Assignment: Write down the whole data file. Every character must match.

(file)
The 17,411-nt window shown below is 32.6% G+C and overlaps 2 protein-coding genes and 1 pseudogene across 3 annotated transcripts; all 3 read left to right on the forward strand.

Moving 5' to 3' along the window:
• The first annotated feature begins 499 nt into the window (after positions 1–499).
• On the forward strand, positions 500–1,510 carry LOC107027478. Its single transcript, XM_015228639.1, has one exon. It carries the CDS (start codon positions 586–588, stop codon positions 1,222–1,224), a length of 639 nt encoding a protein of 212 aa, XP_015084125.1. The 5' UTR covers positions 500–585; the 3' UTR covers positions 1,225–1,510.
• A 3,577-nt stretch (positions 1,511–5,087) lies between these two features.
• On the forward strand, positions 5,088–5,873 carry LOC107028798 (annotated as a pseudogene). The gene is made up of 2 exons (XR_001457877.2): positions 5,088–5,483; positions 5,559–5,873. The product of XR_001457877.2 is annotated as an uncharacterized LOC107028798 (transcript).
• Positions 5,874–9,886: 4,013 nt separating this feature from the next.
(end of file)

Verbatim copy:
The 17,411-nt window shown below is 32.6% G+C and overlaps 2 protein-coding genes and 1 pseudogene across 3 annotated transcripts; all 3 read left to right on the forward strand.

Moving 5' to 3' along the window:
• The first annotated feature begins 499 nt into the window (after positions 1–499).
• On the forward strand, positions 500–1,510 carry LOC107027478. Its single transcript, XM_015228639.1, has one exon. It carries the CDS (start codon positions 586–588, stop codon positions 1,222–1,224), a length of 639 nt encoding a protein of 212 aa, XP_015084125.1. The 5' UTR covers positions 500–585; the 3' UTR covers positions 1,225–1,510.
• A 3,577-nt stretch (positions 1,511–5,087) lies between these two features.
• On the forward strand, positions 5,088–5,873 carry LOC107028798 (annotated as a pseudogene). The gene is made up of 2 exons (XR_001457877.2): positions 5,088–5,483; positions 5,559–5,873. The product of XR_001457877.2 is annotated as an uncharacterized LOC107028798 (transcript).
• Positions 5,874–9,886: 4,013 nt separating this feature from the next.